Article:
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Power of the Pentatonic Scale-Bobby McFerrin

Back to the In Another Universe Room

Reed Triller
Aug 03, 2009 1:49 AM GMT

http://vimeo.com/5732745

Shows just how universal music is.


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Comments (13)

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Aug 05, 2009 6:54 PM GMT
Cloud 1 Replied:

Very interesting, I watch the full verion. Thanks for postig Big D.


Aug 07, 2009 5:20 PM GMT
walterharp Replied:

saw this elsewhere, it is a cool video, and mcferrin does not showboat, he really lets the audience be the stars, good performer for sure


Aug 14, 2009 4:33 AM GMT
Brown Ale Guy Replied:

Thanks Big Daddy. Good stuff.


Aug 27, 2009 6:27 PM GMT
Hammik Replied:

Sick, now if only the audience could keep the beat while clapping. Thanks for sharing this.


Nov 19, 2009 5:03 PM GMT
Rex P Replied:

Cool clip! It does seem anytime you use the pentatonic scale in a song peoples eyes light up...hey I recognize those tones! We all use them alot :)


Nov 20, 2009 5:27 AM GMT
jon s Replied:

i seen this before its a interesting watch. there is anouther video out there where this guy is playing the piano and is interacting with the audiance but i cant find it.


Dec 02, 2009 10:48 AM GMT
Boris Plotnikov Replied:

It greatly shows that pentatonic scale is archetypical. It seems that first people (most possible they were black and lived in Africa) sings pentatonically. And then while people spread other the world this scale stays with them. Simple Irish, Russian, Chinese, African melodies are often pentatonic.


Dec 14, 2009 7:47 PM GMT
Tony W Replied:

Yes, very cool Ray! Jason Ricci has been tell us harp players to dig into the pentatonic scale for years. Try this, 1 2+ 2 3" 3 4 5+ 6+ 6 7 8 8+ 9+ 10


Dec 15, 2009 4:25 PM GMT
BluEyes Replied:

very good, Big D

Tony I will try them out.


Jan 10, 2010 11:32 AM GMT
Andrew T Replied:

A Jungian analyst might say the pentatonic scale as an archetypal pattern or innate template shared by all members of our species, past and present, resides in our collective unconscious. This would mean our ancestors internalized this scale and that, possibly, it serves some purpose related to the survival of our species. This would mean (as this post illustrates) that we are allborn innately endowed with an internalized model of the pentatonic scale and that, simply by virtue of being human, we all "feel" it on some level. This is part of how music is shared and experienced as a common language between all members of the human family in EVERY culture. Pretty darn cool! Thanks for sharing this, Ray!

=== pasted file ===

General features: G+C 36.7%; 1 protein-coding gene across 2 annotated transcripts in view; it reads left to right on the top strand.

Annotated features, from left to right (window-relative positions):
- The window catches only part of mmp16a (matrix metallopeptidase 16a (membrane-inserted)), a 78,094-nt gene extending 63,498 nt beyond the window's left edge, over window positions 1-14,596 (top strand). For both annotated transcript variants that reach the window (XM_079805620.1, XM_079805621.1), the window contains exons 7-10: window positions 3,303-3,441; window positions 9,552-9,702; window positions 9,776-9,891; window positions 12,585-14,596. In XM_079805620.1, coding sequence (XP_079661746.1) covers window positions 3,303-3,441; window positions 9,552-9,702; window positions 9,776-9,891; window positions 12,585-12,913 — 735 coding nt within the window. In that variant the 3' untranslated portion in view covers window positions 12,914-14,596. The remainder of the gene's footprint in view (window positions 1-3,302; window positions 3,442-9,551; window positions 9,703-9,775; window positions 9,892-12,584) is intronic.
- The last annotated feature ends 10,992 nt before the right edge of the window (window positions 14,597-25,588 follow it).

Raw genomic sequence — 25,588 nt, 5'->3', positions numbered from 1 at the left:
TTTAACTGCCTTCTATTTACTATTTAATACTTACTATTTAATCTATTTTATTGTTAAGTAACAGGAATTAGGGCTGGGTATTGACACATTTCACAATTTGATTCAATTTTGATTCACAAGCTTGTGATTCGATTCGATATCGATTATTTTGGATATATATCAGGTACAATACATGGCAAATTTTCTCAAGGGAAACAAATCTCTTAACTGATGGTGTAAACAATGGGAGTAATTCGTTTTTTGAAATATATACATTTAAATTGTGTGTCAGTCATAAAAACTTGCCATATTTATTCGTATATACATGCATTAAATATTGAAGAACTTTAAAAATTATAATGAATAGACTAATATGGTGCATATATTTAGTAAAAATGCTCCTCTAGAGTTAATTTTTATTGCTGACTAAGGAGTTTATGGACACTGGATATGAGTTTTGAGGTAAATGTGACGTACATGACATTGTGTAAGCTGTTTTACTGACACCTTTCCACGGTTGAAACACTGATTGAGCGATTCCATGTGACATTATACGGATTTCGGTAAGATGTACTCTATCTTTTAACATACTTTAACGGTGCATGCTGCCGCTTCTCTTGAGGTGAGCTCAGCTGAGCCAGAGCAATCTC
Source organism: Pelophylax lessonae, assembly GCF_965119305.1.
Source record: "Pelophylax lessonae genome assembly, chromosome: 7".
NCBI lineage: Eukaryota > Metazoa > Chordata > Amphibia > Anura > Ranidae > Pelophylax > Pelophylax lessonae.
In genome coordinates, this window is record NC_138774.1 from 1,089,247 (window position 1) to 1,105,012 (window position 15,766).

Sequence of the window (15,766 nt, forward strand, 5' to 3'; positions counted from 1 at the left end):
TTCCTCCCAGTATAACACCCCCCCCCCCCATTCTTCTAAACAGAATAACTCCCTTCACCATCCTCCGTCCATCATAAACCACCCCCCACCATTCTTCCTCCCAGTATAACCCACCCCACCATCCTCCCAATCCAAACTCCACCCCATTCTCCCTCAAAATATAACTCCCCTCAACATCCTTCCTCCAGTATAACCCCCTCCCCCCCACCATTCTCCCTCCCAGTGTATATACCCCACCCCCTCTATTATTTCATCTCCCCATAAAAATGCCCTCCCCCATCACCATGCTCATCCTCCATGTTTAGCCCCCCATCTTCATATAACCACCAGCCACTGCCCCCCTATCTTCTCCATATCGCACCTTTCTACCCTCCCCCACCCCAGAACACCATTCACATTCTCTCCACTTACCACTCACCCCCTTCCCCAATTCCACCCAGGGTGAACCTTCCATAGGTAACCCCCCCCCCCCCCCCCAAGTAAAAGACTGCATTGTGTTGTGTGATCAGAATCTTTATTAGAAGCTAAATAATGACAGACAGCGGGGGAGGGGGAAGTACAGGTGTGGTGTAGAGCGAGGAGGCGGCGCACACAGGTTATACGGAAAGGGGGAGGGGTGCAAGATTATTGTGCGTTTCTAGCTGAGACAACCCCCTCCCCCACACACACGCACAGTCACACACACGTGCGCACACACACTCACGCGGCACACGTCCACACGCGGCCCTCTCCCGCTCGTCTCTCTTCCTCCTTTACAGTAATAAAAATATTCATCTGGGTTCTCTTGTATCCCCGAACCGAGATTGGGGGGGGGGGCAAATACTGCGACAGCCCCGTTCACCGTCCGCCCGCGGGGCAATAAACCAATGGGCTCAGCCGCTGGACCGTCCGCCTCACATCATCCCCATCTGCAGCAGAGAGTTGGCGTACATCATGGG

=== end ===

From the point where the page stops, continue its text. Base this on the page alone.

Jan 20, 2010 4:57 AM GMT
BluEyes Replied:

one of the hard parts i have is understanding all this musical stuff. The video was fantastic and it gave a in sight look and quit frankly it was fun. Were or when did the origin of music come form. And how did it continue on. Music seems to flow from one group of people to another and time tends to change it as it progresses..

Salsa ( Spanish ) comes from the African slaves of Cuba but how and how transformed them. I dont think it was like open a door but more like building the door and them made it easer to open.

abner ( BluEye, thank you The door makers )



Jan 20, 2010 8:21 AM GMT
Andrew T Replied:

Yes music is shared and evolved across coultures. Anthropologists undoubtably study music. As do historians. Music tells us alot about ourselves as well as our ancestral past. Music alone tells the story of peoples and ages. That's why this man's presentation worked so well, because we all innately "get it." Cool huh?!?!



Jan 21, 2010 1:29 PM GMT
Boris Plotnikov Replied:

I have to note, that I was not right about pentatonic as universal music scale. I've read article about Thai music system which include 7 equal intervals per octave. There is no such notes like pentatonic or C major scale. It seems that Bobby's great experiment will fail if Thai people be among listeners.

http://www.southeastasianmusic.com/index.php?mo=3&art=252189




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